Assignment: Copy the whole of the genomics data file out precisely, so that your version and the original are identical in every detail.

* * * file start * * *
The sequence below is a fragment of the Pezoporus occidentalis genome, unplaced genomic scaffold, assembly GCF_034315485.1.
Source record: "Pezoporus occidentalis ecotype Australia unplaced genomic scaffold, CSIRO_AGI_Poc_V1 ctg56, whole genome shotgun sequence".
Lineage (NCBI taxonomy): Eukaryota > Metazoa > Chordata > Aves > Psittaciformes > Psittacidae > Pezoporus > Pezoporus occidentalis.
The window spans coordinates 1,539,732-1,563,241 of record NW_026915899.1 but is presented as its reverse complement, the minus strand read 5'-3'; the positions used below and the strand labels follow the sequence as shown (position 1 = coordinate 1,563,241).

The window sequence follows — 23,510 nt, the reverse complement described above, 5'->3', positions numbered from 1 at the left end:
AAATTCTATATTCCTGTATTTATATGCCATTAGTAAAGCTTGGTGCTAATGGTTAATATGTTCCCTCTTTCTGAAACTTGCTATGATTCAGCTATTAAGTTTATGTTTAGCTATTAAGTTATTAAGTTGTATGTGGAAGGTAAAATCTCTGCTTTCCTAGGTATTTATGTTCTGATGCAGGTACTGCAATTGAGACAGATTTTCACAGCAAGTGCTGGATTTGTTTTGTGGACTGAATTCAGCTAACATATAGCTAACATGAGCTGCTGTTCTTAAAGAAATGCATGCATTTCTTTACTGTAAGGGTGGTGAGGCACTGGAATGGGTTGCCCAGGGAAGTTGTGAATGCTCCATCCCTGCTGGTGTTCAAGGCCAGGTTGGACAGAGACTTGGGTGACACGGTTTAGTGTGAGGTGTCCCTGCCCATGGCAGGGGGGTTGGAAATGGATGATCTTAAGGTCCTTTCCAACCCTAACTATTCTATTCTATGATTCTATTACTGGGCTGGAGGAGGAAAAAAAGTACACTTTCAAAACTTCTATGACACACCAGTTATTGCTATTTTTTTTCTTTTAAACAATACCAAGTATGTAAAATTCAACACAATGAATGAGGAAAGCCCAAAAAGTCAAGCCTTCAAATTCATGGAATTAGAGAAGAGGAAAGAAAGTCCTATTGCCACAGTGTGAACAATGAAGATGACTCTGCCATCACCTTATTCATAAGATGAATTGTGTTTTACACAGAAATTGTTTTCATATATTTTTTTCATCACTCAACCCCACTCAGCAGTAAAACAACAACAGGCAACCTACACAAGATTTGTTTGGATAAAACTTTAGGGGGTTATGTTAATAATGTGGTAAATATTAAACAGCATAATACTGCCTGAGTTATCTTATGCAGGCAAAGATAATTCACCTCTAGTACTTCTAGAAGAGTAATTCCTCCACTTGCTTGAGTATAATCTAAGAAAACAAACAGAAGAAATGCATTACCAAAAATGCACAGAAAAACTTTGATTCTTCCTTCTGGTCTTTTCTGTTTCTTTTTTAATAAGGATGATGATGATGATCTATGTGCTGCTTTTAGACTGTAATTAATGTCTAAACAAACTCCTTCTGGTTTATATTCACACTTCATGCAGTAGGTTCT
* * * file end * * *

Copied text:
The sequence below is a fragment of the Pezoporus occidentalis genome, unplaced genomic scaffold, assembly GCF_034315485.1.
Source record: "Pezoporus occidentalis ecotype Australia unplaced genomic scaffold, CSIRO_AGI_Poc_V1 ctg56, whole genome shotgun sequence".
Lineage (NCBI taxonomy): Eukaryota > Metazoa > Chordata > Aves > Psittaciformes > Psittacidae > Pezoporus > Pezoporus occidentalis.
The window spans coordinates 1,539,732-1,563,241 of record NW_026915899.1 but is presented as its reverse complement, the minus strand read 5'-3'; the positions used below and the strand labels follow the sequence as shown (position 1 = coordinate 1,563,241).

The window sequence follows — 23,510 nt, the reverse complement described above, 5'->3', positions numbered from 1 at the left end:
AAATTCTATATTCCTGTATTTATATGCCATTAGTAAAGCTTGGTGCTAATGGTTAATATGTTCCCTCTTTCTGAAACTTGCTATGATTCAGCTATTAAGTTTATGTTTAGCTATTAAGTTATTAAGTTGTATGTGGAAGGTAAAATCTCTGCTTTCCTAGGTATTTATGTTCTGATGCAGGTACTGCAATTGAGACAGATTTTCACAGCAAGTGCTGGATTTGTTTTGTGGACTGAATTCAGCTAACATATAGCTAACATGAGCTGCTGTTCTTAAAGAAATGCATGCATTTCTTTACTGTAAGGGTGGTGAGGCACTGGAATGGGTTGCCCAGGGAAGTTGTGAATGCTCCATCCCTGCTGGTGTTCAAGGCCAGGTTGGACAGAGACTTGGGTGACACGGTTTAGTGTGAGGTGTCCCTGCCCATGGCAGGGGGGTTGGAAATGGATGATCTTAAGGTCCTTTCCAACCCTAACTATTCTATTCTATGATTCTATTACTGGGCTGGAGGAGGAAAAAAAGTACACTTTCAAAACTTCTATGACACACCAGTTATTGCTATTTTTTTTCTTTTAAACAATACCAAGTATGTAAAATTCAACACAATGAATGAGGAAAGCCCAAAAAGTCAAGCCTTCAAATTCATGGAATTAGAGAAGAGGAAAGAAAGTCCTATTGCCACAGTGTGAACAATGAAGATGACTCTGCCATCACCTTATTCATAAGATGAATTGTGTTTTACACAGAAATTGTTTTCATATATTTTTTTCATCACTCAACCCCACTCAGCAGTAAAACAACAACAGGCAACCTACACAAGATTTGTTTGGATAAAACTTTAGGGGGTTATGTTAATAATGTGGTAAATATTAAACAGCATAATACTGCCTGAGTTATCTTATGCAGGCAAAGATAATTCACCTCTAGTACTTCTAGAAGAGTAATTCCTCCACTTGCTTGAGTATAATCTAAGAAAACAAACAGAAGAAATGCATTACCAAAAATGCACAGAAAAACTTTGATTCTTCCTTCTGGTCTTTTCTGTTTCTTTTTTAATAAGGATGATGATGATGATCTATGTGCTGCTTTTAGACTGTAATTAATGTCTAAACAAACTCCTTCTGGTTTATATTCACACTTCATGCAGTAGGTTCT